TMA Legislative News Hotline: Thursday, May 23, 2013

11 Days Remaining in 2013 Legislature


Lawmakers passed two bills Wednesday that are essential for locking down the final budget puzzle pieces. The Senate approved House Bill 1025, the emergency appropriations bill that covers unpaid bills in the current budget cycle, ending Aug. 30. It authorizes using $3.9 billion of the state’s rainy day fund to cover extra funding for public education, current school district obligations, utility fee rebates to Electric Reliability Council of Texas customers, and the state’s new water fund if approved by voters.

Meanwhile the House approved Senate Joint Resolution 1 that would ask voters to approve the creation of a new state water fund to help communities pay for infrastructure projects over the next 50 years.

With these two bills resolved, the Senate and House now can vote on Senate Bill 1 — the state’s budget bill. The bill is expected to be in both chambers this weekend. Stay tuned.

Red Tape Reduction Bills Pass: The Senate unanimously approved TMA’s bill yesterday that would start the renewal of physicians' Department of Public Safety (DPS) Controlled Substances Registration with their online medical license renewal at the Texas Medical Board. Sen. Joan Huffman (R-Houston) submitted a substitute in committee, and one amendment was added on the floor. Rep. Bill Callegari (R-Katy) now just needs to concur with these changes.

The House gave final approval to Senate Bill 1216 by Sen. Kevin Eltife (R-Tyler) and Rep. Sarah Davis (R-West University Place) Wednesday. It requires the Texas Department of Insurance to appoint a stakeholder workgroup to design a standard request form for prior authorization of health care services applicable across all payers. Once the Senate concurs with the added amendments, it will go to governor’s desk for signature.

Insurance Reform: The House unanimously approved Senate Bill 1221 by Sen. Ken Paxton (R-McKinney) and Rep. John Smithee (R-Amarillo) yesterday with no amendments. SB 1221 ensures physicians know when their discounted contract rates under Medicaid managed care or the Children’s Health Insurance Program (CHIP) are applied to products other than Medicaid or CHIP. The bill ensures managed care plans cannot apply physicians’ existing agreed-to discounts for their Medicaid/CHIP business to new commercial products in the health insurance exchange without notification and consent. The bill now goes to Gov. Rick Perry for signature.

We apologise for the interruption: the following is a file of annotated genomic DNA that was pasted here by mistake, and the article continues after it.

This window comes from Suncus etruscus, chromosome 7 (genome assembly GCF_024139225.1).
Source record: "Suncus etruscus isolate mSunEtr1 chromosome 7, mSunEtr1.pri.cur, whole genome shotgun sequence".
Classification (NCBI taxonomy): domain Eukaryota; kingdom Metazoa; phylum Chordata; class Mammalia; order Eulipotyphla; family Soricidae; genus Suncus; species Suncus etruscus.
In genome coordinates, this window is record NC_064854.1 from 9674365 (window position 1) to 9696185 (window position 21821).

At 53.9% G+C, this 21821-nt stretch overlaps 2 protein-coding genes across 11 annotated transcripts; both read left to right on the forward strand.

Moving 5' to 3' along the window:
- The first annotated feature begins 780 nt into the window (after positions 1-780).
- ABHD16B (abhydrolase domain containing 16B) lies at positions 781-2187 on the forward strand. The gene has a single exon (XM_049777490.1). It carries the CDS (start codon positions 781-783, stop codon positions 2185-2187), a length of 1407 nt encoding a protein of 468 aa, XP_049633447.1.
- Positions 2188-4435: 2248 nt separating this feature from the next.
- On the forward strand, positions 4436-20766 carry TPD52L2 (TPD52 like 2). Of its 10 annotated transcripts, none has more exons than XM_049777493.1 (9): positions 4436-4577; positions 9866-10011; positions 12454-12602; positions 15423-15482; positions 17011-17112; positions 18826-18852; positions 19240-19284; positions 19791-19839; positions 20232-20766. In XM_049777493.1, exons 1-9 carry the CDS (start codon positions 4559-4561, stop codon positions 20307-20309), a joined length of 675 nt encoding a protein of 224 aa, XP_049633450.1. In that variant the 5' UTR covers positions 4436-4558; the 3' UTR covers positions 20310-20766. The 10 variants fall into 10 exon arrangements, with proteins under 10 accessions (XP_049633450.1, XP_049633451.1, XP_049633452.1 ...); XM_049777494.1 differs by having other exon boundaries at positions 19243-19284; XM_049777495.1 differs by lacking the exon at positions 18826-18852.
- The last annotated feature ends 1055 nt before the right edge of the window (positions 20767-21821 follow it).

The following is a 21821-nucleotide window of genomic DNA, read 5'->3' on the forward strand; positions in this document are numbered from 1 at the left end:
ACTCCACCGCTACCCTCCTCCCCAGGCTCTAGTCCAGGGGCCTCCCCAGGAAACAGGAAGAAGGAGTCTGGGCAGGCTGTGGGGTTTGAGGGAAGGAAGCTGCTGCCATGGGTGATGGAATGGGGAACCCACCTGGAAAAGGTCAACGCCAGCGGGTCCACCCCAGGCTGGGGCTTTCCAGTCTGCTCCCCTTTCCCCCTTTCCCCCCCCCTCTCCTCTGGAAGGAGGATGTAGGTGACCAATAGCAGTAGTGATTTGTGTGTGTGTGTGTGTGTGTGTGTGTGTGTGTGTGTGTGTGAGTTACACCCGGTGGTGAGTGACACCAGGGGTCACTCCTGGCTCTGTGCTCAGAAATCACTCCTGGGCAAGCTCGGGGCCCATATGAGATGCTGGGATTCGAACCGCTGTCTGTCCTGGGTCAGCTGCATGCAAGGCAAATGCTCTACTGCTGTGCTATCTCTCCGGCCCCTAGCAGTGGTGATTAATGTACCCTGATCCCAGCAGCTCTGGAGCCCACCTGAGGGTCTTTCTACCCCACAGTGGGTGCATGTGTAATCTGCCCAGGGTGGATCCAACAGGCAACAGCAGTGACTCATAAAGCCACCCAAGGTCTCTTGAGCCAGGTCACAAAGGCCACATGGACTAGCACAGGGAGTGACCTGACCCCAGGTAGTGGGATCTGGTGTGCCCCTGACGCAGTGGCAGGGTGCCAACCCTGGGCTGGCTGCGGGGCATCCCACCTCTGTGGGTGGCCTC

Mental Health Services: The House gave final approval Wednesday to Senate Bill 126 by Sen. Jane Nelson (R-Flower Mound) and Rep. John Davis (R-Houston), and to Senate Bill 646 by Sen. Robert Deuell, MD (R-Greenville), and Rep. Elliot Naishtat (D-Austin). SB 126 creates the Mental Health and Substance Abuse Reporting program through which the Department of State Health Services would report to the public its mental health and substance abuse services. SB 646 mends current law relating to court-ordered outpatient mental health services. Both bills now need Senate authors to concur.

Patient Privacy: The House yesterday unanimously approved two TMA bills aimed at improving the state’s new privacy law for physicians. Senate Bill 1609 and Senate Bill 1610 by Sen. Charles Schwertner, MD (R-Georgetown), and Rep. Lois Kolkhorst (R-Brenham) would modify the privacy bill of last session to ensure streamlined training of staff and to prevent physicians from having to meet multiple state privacy requirements. SB 1609 will now go to the governor, but Senator Schwertner will need to concur with changes to SB 1610.

Controlled Substances: The House approved Senate Bill 1643 by Sen. Tommy Williams (R-The Woodlands) and Rep. Carol Alvarado (D-Houston) yesterday. It improves access to prescription information by physicians. It allows them to delegate information retrieval to a nurse and allows for connection to DPS through a health information exchange, as long as proper security measures are in place to protect against disclosure to unauthorized individuals. The bill also allows physicians to include that information in a patient’s medical records, but that information would be subject to any applicable state or federal confidentiality or privacy laws. Senator Williams now needs to concur with the amendment added.

Workforce: The Senate gave final approval Wednesday to Senate Bill 24 by Sen. Chuy Hinojosa (D-McAllen) and Rep. Rene Oliveira (D-Brownsville) that would establish a new university in the Lower Rio Grande Valley. The new school, which includes a medical school, is part of The University of Texas System. The bill now goes to the governor for signature. 


The physician of the day at the Capitol is Elise Sadoun, MD, of Sugar Land. Dr. Sadoun graduated from Ohio State University College of Medicine in 2007. This is Dr. Sadoun’s second consecutive day as physician of the day.


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